[Germany/Spain] The developers and architects had set very high goals. With the Bolueta building they wanted to set a new Passive House record and at the same time ensure the quality of the building through certification. The project participants have successfully achieved both objectives. With a height of 88 metres, Bolueta in the Spanish city of Bilbao is now the tallest Passive House building in the world.
The recently issued certificate is proof of its highly energy efficient Passive House Standard construction. The latest publication by the Passive House Institute appropriately relates to this topic: the Building Certification Guide. The Bolueta high-rise building is identically named like the district of the city of Bilbao in northern
Spain and is situated close to the busy railway station Bolueta. With a height of 88 metres and its conspicuous shiny black façade, the building towers over the neighbourhood. It contains a total of 32 storeys, 28 of which are above ground and thus visible.
The Spanish architect Germán Velázquez optimised the design of the Bolueta construction project until it achieved the highly energy efficient Passive House Standard. An adjacent nine-storey building with 63 apartments for social housing is also part of the project. Within budget. The challenge was to keep within the budget and use traditional materials, the architect explained. "Now that Bolueta is complete, there are no excuses anymore: it is possible to realise such a project in Bolueta, and it is just as possible to realise one almost anywhere out there," says Velázquez
Basque Government commits to energy-efficiency
It took two and a half years for Bolueta to be completed. The Basque Government and its public property development company Visesa are the owners of the Bolueta project which also includes the nine-storey adjacent building in addition to the high-rise. All 108 apartments of the high-rise have be rented as social housing. The cost for Bolueta, which includes 171 apartments in total, amounts to approximately 12.5 million euros.
Certificate presented in Munich A building certificate authenticating the attainment of Passive House Standard for Bolueta was also presented during the International Passive House Conference in Munich. With this highly energy efficient standard, the residents save heating costs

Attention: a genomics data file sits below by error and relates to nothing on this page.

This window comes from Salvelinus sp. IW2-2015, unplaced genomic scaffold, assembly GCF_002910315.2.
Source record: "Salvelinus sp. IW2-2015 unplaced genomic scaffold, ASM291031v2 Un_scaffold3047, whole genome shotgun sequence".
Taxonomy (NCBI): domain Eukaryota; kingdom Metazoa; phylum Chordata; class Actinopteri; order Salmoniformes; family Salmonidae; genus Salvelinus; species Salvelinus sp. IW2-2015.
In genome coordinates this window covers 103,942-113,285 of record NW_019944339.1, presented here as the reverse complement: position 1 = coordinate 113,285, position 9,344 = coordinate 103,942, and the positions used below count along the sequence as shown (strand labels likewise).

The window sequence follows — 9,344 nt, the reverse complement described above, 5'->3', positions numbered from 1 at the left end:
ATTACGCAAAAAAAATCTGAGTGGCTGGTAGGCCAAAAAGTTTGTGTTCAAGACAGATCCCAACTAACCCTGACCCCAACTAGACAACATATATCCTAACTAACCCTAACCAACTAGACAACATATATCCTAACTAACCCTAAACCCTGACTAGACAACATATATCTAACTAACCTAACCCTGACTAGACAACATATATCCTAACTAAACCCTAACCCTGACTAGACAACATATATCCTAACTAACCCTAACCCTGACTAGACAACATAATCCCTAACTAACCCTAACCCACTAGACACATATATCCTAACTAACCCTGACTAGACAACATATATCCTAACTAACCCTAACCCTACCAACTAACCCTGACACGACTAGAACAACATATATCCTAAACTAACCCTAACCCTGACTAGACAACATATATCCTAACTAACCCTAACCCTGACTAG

in the winter and enjoy a comfortably cool home in the summer. In addition, a controlled home ventilation system ensures a pleasant and healthy indoor climat
Energy efficient high-rise buildings
"All over the world people are now recognising that the advantages of the Passive House Standard also work for high-rise buildings. Besides Bolueta in Spain, many large projects are currently being planned or are already under construction, particularly in the USA, Canada and China," explains Zeno Bastian. Bastian is in charge of building certification at the Passive House Institute. With its height of 88 metres, Bolueta is currently the highest Passive House building in the world. It is two metres taller than the Passive House students' residence at Cornell Tech in Manhattan, New York which opened to residents in 2017.
Pioneers in Freiburg and Vienna
Among the first Passive House high-rise buildings are a 16-storey building in Bugginger Strasse in Freiburg retrofitted to the Passive House Standard in 2011, and the Raiffeisen Tower in Vienna. The latter was built on the premises of the former OPEC headquarters and started operations in 2013. The 78 metre tall building provides space for about 900 offices. In Spain, the Basque Government is constructing another Passive House high-rise right next to Bolueta. Although this will be smaller with 21 storeys, it will be more extensive than the first building and will have 190 apartments in total. Ten certified, have already been completed.
Black as coal
The façade of the tallest Passive House high-rise in Bilbao is also striking. The surrounding buildings and countryside are reflected in the black, glossy surfaces. "The project has a significantly "lighter" effect as a result, and the black colour symbolises the industrial past of the city. It is a tribute to the two-and-a-half century’s old heavily coal-based industry," explains Velázquez. The second tower will be grey in colour to allude to the steel that was once produced in Bolueta. The architect has also designed a health centre to Passive House Standard in the Basque region of Navarra.